February 4, 2020

Shabari’s love and devotion

Amit Trivedi
Owner, Karmayog Knowledge Academy

Shabari’s love and devotion

Lord Ram and his brother Lakshman went to the forest to fulfill their father’s last wish. During that period, Sita was abducted by Ravan and the two brothers went in search for her. As they were going Southwards, they came across the place where Shabari was residing. Shabari was a devotee of Lord Ram.

Since the Lord had come to her hut, she offered him some berries. However, she wanted to ensure that the berries she offered to Lord Ram were sweet in taste and hence she tasted each berry before offering it to the Lord, essentially making him eat her half eaten berries. Lakshman was very agitated due to this act of Shabari. However, Lord Ram could see that what Shabari did was out of her love and devotion towards her Lord. She wanted to ensure that she offered the best berries.

An adviser can take a big lesson from this story of Shabari.

As they say, “Customer is God.” In that case, what are you offering your God? Are you offering the sweetest berries to your God? The meaning of sweetness must be clarified here. “Sweet berries” in this context do not mean products that the customer would like to buy, but what is suitable to one. Are you checking the suitability of the product to each customer?

Are you offering the customer what you can consume? There are some advisers, who recommend only those investment products to their customers that they themselves have invested in – only what they themselves have tasted.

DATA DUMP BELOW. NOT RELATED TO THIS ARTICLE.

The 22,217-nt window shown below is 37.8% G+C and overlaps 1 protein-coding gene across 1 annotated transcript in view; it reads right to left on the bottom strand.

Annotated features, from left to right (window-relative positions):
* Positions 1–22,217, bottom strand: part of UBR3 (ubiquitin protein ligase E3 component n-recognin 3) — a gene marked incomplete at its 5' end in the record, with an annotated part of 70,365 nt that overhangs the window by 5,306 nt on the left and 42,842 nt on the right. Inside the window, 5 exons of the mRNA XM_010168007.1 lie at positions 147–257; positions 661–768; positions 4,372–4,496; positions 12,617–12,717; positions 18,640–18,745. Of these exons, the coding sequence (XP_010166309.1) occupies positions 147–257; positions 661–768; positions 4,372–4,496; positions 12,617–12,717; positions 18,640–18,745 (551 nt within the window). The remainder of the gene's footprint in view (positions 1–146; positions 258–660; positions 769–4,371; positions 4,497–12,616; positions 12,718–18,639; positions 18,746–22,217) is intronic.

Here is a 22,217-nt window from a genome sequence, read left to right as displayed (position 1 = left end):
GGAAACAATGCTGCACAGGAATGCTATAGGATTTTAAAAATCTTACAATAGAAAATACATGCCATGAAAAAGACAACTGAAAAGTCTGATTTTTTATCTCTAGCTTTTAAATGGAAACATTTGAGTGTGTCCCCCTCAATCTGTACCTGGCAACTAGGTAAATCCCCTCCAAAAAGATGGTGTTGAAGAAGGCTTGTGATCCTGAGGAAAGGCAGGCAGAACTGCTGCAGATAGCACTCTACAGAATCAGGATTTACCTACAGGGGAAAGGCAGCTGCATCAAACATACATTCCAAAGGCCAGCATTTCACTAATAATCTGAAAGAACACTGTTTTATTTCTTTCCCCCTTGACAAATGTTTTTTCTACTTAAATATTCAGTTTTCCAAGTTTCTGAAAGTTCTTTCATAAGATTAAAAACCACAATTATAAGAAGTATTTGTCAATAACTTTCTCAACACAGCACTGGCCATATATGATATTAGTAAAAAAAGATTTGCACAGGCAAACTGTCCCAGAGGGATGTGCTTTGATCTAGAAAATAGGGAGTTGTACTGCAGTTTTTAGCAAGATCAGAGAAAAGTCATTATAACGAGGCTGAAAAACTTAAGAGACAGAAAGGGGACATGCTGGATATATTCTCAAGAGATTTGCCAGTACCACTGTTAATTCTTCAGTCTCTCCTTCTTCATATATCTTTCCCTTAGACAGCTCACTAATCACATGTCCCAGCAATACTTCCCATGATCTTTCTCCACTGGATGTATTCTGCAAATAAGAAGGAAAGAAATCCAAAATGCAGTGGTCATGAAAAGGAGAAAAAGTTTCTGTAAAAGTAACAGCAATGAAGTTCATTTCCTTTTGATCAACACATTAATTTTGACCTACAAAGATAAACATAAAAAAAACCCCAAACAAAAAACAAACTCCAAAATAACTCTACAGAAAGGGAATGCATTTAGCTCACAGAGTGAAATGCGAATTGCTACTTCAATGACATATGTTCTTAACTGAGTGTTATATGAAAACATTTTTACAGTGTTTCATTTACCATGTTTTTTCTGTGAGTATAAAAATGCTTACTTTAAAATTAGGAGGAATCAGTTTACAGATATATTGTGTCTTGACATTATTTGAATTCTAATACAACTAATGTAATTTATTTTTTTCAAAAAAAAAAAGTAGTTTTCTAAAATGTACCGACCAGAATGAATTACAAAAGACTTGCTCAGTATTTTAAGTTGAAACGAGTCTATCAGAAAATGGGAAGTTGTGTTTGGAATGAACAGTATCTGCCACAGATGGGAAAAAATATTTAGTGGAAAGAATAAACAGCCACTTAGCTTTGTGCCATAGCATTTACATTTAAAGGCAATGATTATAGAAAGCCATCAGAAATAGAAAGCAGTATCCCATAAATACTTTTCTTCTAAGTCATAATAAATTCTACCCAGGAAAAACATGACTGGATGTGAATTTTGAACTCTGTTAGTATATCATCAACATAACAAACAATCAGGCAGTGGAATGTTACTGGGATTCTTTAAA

By the way, there would always be some customers like Lakshman, who would cringe at your approach: “Why are you not giving me something new? Why do you suggest the same old products or the same old SIP in mutual funds? Give me something new”. Well, if you are an adviser, who will decide which products (or services or solutions) to suggest to your customers – you or the customer? There would always be some like Lakshman, but then there would always be some customers like Ram, who would understand your intent.

The big difference between the story of Shabari and an adviser is that the latter can (and must) communicate with the customer about the reasons behind one’s recommendations. Shabari probably did not do so. Such communication would not only reinforce what Ram knew, but also be able to help Lakshaman understand.

A last word on the same story: it is possible that you may have institutional clients, whose needs may be very different from yours and hence you may have to recommend products and solutions that you may not consume yourself. That is perfectly fine, so long as you have ensured suitability of your recommendations to your customers’ situation.

4 Thoughts to “Shabari’s love and devotion”

  1. pradip dey says:

    Nice articulation ….very usefull can be used

  2. Srinivasan says:

    Agree with the author; that it would make sense for an adviser to offer those products which he has invested in & in which he is convinced. But it goes without saying that the risk appetite of the client would also be factored.

  3. Sarbani Roy says:

    Exceptional write up…new way to think as an IFA.

  4. Sarbani Roy says:

    Exceptionally well defined

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